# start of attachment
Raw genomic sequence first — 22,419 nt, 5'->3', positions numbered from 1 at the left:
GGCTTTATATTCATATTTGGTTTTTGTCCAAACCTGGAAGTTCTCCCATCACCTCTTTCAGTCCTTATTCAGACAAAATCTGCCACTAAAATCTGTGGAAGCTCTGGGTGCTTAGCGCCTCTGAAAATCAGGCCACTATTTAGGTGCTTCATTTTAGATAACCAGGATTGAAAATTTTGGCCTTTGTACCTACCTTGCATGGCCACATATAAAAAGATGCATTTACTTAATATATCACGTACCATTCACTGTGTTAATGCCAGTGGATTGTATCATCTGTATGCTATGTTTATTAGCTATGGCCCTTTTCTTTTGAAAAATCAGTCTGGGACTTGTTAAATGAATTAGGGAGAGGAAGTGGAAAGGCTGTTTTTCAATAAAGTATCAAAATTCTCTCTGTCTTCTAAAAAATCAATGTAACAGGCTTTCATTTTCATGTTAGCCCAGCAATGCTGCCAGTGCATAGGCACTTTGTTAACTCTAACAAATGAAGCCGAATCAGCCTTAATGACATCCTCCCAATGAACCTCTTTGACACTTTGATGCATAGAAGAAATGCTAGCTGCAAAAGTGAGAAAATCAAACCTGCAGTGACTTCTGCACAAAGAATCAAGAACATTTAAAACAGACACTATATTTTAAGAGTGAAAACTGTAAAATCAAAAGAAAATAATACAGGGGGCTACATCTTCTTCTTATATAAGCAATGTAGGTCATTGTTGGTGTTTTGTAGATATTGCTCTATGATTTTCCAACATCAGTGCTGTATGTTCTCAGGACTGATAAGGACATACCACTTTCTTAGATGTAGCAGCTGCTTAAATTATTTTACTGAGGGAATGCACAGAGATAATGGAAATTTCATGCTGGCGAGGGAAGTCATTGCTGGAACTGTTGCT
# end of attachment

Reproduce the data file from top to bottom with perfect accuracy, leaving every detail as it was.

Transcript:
Raw genomic sequence first — 22,419 nt, 5'->3', positions numbered from 1 at the left:
GGCTTTATATTCATATTTGGTTTTTGTCCAAACCTGGAAGTTCTCCCATCACCTCTTTCAGTCCTTATTCAGACAAAATCTGCCACTAAAATCTGTGGAAGCTCTGGGTGCTTAGCGCCTCTGAAAATCAGGCCACTATTTAGGTGCTTCATTTTAGATAACCAGGATTGAAAATTTTGGCCTTTGTACCTACCTTGCATGGCCACATATAAAAAGATGCATTTACTTAATATATCACGTACCATTCACTGTGTTAATGCCAGTGGATTGTATCATCTGTATGCTATGTTTATTAGCTATGGCCCTTTTCTTTTGAAAAATCAGTCTGGGACTTGTTAAATGAATTAGGGAGAGGAAGTGGAAAGGCTGTTTTTCAATAAAGTATCAAAATTCTCTCTGTCTTCTAAAAAATCAATGTAACAGGCTTTCATTTTCATGTTAGCCCAGCAATGCTGCCAGTGCATAGGCACTTTGTTAACTCTAACAAATGAAGCCGAATCAGCCTTAATGACATCCTCCCAATGAACCTCTTTGACACTTTGATGCATAGAAGAAATGCTAGCTGCAAAAGTGAGAAAATCAAACCTGCAGTGACTTCTGCACAAAGAATCAAGAACATTTAAAACAGACACTATATTTTAAGAGTGAAAACTGTAAAATCAAAAGAAAATAATACAGGGGGCTACATCTTCTTCTTATATAAGCAATGTAGGTCATTGTTGGTGTTTTGTAGATATTGCTCTATGATTTTCCAACATCAGTGCTGTATGTTCTCAGGACTGATAAGGACATACCACTTTCTTAGATGTAGCAGCTGCTTAAATTATTTTACTGAGGGAATGCACAGAGATAATGGAAATTTCATGCTGGCGAGGGAAGTCATTGCTGGAACTGTTGCT